Louisville Sirens

When the noise starts, I think an ambulance is screeching by.  The low, lonely wail of the siren nudges me in sleep.  The repeating fade and surge wakes me fully.  The ambulance did not pass by.  This is no ambulance.  The call is much longer and deeper.  

Groggy, I get my phone and look up Louisville sirens.  It is just before midnight.  The wail undulates outside.  Awake now, I appreciate its volume.  It is as clear as if someone was standing in the front doorway with an airhorn.      

This is the warning system for emergencies, intended to alert people who are outdoors to get inside.  The alarms are enabled for tornado and severe thunderstorm warnings.  This strategy is effective; the sound is unmistakable. 

I look at a map of where sirens are located across the region.  The one I am hearing is near a park I drove past earlier in the day.  I mistook it for a stadium loudspeaker although in retrospect there was no stadium nearby.  The speaker turns on its pole, broadcasting, causing the fade and surge of the sound.   

A local meteorologist tweets maps and updates.  The storm front is well south of where I am staying.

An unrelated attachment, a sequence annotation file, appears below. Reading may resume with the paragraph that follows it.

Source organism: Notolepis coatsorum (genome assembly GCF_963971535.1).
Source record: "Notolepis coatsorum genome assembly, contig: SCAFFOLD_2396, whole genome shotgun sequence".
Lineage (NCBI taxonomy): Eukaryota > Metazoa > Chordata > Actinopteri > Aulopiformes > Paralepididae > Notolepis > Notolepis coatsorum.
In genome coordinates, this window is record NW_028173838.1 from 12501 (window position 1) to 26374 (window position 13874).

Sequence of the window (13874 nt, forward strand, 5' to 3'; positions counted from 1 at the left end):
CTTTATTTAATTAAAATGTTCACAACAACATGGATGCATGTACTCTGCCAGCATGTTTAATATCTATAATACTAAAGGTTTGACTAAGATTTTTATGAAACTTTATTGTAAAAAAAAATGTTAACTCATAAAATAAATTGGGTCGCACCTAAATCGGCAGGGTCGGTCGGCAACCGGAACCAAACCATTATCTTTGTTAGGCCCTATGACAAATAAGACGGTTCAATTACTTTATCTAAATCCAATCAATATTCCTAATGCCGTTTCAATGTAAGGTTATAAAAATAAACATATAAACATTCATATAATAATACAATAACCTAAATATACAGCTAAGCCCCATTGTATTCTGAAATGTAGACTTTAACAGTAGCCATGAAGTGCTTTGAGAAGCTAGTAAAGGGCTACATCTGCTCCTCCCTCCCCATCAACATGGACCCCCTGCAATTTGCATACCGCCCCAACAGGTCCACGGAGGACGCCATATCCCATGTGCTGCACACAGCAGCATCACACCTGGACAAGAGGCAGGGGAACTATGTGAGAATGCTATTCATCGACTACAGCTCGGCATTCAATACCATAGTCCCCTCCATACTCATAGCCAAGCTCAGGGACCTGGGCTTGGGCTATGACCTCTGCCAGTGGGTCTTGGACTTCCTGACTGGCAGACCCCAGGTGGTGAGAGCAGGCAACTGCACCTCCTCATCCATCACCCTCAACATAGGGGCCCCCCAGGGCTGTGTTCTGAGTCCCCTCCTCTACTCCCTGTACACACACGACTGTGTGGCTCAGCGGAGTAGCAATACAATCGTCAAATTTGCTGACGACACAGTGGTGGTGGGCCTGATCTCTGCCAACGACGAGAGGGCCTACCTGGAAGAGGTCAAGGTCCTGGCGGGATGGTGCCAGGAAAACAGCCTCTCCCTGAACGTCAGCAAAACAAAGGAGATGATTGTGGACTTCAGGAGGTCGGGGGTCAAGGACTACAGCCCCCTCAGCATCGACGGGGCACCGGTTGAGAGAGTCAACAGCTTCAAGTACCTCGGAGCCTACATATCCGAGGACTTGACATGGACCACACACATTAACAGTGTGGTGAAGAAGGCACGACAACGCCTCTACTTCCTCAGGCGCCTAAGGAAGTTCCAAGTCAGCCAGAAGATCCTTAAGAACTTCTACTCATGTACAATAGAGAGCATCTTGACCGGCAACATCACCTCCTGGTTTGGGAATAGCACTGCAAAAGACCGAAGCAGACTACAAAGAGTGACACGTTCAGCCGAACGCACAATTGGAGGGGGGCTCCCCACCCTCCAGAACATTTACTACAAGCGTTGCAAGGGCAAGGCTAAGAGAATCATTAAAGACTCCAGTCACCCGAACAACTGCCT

The front room has the television but also has more windows.  I’m cautious. I haven’t heard any wind or rain.  Still, curiosity gets me. 

I get out of bed, pad down the hallway, and look out the window of the door.  A silvery stillness blankets the street.  The tree branches in the streetlight wave almost imperceptibly, the wind a soft whisper here. The siren volume rises again as the speaker rotates on its pole in the park. I feel frightened but this also feels eerie: the calm of the night contrasting with the howling alarms. 

I don’t dawdle at the window and head back to bed.  Inevitably, I think about the Wizard of Oz.  I scroll on my phone to distract myself and pass the time.     

The alarms continue for about an hour.  At 1, I turn off the light, put a pillow over my head, and try to sleep through the noise.  The storm front looks like it has moved off.  The alarms stop shortly thereafter.  Or maybe I fall asleep in spite of them, finally accustomed to the sound, or tired enough to ignore them.

What stays with me is the eerie silver quiet of the street while sirens streamed across the night.


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